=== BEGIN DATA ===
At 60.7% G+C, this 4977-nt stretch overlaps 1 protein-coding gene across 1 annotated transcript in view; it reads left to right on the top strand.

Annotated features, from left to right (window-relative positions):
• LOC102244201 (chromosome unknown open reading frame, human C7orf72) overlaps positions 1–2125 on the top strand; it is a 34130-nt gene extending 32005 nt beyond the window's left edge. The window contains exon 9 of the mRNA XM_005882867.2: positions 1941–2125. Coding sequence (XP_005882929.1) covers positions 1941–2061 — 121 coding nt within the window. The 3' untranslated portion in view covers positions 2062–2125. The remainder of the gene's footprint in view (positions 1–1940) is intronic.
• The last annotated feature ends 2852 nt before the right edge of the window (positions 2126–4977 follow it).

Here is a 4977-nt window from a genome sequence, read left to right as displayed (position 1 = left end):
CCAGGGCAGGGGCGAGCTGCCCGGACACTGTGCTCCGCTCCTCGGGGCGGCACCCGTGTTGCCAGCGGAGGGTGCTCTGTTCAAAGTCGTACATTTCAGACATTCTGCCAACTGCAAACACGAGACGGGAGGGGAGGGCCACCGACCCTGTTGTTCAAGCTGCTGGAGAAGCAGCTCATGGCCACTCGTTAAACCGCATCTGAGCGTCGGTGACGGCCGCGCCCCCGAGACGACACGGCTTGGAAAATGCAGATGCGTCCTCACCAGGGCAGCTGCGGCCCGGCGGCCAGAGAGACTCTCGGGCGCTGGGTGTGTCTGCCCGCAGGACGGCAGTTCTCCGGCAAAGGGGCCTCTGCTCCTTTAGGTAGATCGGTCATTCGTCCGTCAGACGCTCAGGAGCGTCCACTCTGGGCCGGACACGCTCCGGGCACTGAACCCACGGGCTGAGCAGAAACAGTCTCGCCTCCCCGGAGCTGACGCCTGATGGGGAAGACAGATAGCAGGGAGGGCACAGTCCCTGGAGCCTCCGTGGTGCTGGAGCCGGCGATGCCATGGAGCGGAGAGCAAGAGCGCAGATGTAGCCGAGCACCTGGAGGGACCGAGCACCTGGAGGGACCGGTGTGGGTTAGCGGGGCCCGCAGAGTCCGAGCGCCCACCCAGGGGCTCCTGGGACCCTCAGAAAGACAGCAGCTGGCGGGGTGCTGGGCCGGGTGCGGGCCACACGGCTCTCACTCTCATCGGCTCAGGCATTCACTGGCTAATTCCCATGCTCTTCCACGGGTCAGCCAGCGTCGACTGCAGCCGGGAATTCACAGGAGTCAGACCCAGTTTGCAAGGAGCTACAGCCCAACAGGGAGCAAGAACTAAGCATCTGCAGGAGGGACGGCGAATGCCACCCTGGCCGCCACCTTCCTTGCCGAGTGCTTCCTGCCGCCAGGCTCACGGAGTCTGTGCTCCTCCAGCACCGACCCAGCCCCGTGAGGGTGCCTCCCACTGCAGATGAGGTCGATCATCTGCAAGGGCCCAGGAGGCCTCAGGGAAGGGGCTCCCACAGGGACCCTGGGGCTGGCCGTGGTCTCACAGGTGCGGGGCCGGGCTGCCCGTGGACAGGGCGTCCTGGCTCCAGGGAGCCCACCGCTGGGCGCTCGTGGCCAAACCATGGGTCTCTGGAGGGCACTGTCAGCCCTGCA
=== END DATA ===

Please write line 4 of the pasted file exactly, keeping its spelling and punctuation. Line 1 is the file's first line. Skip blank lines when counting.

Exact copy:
• The last annotated feature ends 2852 nt before the right edge of the window (positions 2126–4977 follow it).